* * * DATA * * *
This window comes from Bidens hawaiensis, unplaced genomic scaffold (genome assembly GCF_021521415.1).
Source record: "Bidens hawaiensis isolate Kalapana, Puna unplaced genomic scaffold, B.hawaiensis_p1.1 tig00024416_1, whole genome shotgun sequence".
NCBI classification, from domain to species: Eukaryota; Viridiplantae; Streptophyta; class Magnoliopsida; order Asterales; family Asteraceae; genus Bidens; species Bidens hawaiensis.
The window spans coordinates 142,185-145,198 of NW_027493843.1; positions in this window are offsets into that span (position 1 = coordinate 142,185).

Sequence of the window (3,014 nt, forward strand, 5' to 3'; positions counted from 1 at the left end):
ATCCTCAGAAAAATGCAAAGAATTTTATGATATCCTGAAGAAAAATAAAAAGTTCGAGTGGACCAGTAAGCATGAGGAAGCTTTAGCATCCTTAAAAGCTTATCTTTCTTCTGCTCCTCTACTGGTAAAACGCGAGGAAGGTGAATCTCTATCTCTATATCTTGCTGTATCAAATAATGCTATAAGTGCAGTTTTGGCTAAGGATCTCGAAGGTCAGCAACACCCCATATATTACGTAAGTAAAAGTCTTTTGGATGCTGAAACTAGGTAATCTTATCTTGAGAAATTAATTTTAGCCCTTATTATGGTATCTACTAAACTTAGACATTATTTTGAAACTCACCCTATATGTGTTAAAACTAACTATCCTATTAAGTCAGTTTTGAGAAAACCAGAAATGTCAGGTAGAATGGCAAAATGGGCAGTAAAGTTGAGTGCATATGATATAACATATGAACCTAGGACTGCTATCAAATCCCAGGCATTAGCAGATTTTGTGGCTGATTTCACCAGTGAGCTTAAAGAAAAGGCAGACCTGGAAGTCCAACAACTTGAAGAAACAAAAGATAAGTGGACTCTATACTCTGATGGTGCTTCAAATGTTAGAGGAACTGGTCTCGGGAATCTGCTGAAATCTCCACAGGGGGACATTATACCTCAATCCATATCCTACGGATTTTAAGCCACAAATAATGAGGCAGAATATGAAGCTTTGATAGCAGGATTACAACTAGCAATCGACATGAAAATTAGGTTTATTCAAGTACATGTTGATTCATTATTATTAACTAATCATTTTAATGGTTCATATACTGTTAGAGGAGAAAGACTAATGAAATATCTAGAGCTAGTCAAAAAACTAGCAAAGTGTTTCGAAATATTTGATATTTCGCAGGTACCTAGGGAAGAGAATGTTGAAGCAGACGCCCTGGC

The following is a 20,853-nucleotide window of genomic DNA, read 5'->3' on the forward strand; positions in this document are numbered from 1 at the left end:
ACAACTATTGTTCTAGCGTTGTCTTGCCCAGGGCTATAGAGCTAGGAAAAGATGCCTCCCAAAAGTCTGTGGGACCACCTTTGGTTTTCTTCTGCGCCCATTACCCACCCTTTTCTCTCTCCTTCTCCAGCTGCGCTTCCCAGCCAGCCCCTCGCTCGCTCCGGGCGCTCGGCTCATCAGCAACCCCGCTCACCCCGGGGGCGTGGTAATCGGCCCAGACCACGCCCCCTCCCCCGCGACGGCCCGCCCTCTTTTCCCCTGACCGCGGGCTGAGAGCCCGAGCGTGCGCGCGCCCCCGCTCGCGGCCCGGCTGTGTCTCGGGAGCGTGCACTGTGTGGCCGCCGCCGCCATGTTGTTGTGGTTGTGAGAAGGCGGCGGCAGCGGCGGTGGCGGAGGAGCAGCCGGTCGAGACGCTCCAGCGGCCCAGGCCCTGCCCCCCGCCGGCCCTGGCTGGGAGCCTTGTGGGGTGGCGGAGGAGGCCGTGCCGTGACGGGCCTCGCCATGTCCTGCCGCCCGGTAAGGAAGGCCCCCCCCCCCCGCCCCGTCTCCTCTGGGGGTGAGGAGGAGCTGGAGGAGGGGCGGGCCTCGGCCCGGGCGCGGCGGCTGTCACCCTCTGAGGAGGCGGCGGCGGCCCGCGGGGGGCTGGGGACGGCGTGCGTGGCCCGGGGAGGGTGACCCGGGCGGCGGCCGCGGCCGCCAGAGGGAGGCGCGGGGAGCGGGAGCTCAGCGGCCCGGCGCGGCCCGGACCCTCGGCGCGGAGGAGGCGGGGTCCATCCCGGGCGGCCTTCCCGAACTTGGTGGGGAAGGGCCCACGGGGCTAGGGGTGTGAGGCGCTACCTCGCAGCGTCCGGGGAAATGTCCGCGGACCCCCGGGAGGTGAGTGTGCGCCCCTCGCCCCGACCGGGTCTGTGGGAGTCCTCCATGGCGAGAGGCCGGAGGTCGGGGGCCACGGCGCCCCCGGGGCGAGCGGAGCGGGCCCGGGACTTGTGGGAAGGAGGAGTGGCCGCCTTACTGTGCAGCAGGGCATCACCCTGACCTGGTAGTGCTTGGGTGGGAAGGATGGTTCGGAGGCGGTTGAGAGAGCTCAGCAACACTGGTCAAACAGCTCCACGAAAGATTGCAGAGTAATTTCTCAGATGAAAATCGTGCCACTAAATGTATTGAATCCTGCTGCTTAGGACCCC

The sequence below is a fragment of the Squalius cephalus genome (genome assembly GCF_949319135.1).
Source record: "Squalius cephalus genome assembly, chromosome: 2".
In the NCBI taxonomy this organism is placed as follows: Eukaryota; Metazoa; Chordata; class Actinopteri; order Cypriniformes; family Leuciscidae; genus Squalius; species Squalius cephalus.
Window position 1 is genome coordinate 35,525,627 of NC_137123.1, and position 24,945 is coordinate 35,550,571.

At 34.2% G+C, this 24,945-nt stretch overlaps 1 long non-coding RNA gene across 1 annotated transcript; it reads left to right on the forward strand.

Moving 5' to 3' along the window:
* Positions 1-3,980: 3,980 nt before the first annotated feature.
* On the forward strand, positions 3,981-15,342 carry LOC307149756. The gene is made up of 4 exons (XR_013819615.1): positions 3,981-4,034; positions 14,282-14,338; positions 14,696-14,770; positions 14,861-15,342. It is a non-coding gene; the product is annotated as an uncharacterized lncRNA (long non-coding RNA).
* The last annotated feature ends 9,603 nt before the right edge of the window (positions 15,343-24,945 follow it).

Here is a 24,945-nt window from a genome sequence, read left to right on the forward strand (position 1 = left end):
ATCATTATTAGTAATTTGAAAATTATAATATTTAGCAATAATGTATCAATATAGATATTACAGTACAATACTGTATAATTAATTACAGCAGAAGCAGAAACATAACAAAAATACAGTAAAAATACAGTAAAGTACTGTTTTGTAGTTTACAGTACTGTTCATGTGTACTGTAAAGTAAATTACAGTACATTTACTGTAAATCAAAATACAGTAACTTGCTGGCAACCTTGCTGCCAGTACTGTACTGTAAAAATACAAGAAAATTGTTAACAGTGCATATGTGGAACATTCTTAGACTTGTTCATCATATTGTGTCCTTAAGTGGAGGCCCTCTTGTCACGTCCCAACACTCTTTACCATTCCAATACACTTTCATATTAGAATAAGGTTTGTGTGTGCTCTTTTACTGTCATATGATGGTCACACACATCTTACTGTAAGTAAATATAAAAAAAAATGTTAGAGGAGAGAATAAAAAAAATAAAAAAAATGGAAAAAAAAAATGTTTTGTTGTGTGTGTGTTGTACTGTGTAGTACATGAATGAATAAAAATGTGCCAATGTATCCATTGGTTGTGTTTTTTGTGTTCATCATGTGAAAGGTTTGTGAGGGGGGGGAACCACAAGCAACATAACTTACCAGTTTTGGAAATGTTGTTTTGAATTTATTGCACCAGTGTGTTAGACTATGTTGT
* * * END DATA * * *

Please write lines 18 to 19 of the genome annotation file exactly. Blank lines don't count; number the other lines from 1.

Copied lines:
Here is a 24,945-nt window from a genome sequence, read left to right on the forward strand (position 1 = left end):
ATCATTATTAGTAATTTGAAAATTATAATATTTAGCAATAATGTATCAATATAGATATTACAGTACAATACTGTATAATTAATTACAGCAGAAGCAGAAACATAACAAAAATACAGTAAAAATACAGTAAAGTACTGTTTTGTAGTTTACAGTACTGTTCATGTGTACTGTAAAGTAAATTACAGTACATTTACTGTAAATCAAAATACAGTAACTTGCTGGCAACCTTGCTGCCAGTACTGTACTGTAAAAATACAAGAAAATTGTTAACAGTGCATATGTGGAACATTCTTAGACTTGTTCATCATATTGTGTCCTTAAGTGGAGGCCCTCTTGTCACGTCCCAACACTCTTTACCATTCCAATACACTTTCATATTAGAATAAGGTTTGTGTGTGCTCTTTTACTGTCATATGATGGTCACACACATCTTACTGTAAGTAAATATAAAAAAAAATGTTAGAGGAGAGAATAAAAAAAATAAAAAAAATGGAAAAAAAAAATGTTTTGTTGTGTGTGTGTTGTACTGTGTAGTACATGAATGAATAAAAATGTGCCAATGTATCCATTGGTTGTGTTTTTTGTGTTCATCATGTGAAAGGTTTGTGAGGGGGGGGAACCACAAGCAACATAACTTACCAGTTTTGGAAATGTTGTTTTGAATTTATTGCACCAGTGTGTTAGACTATGTTGT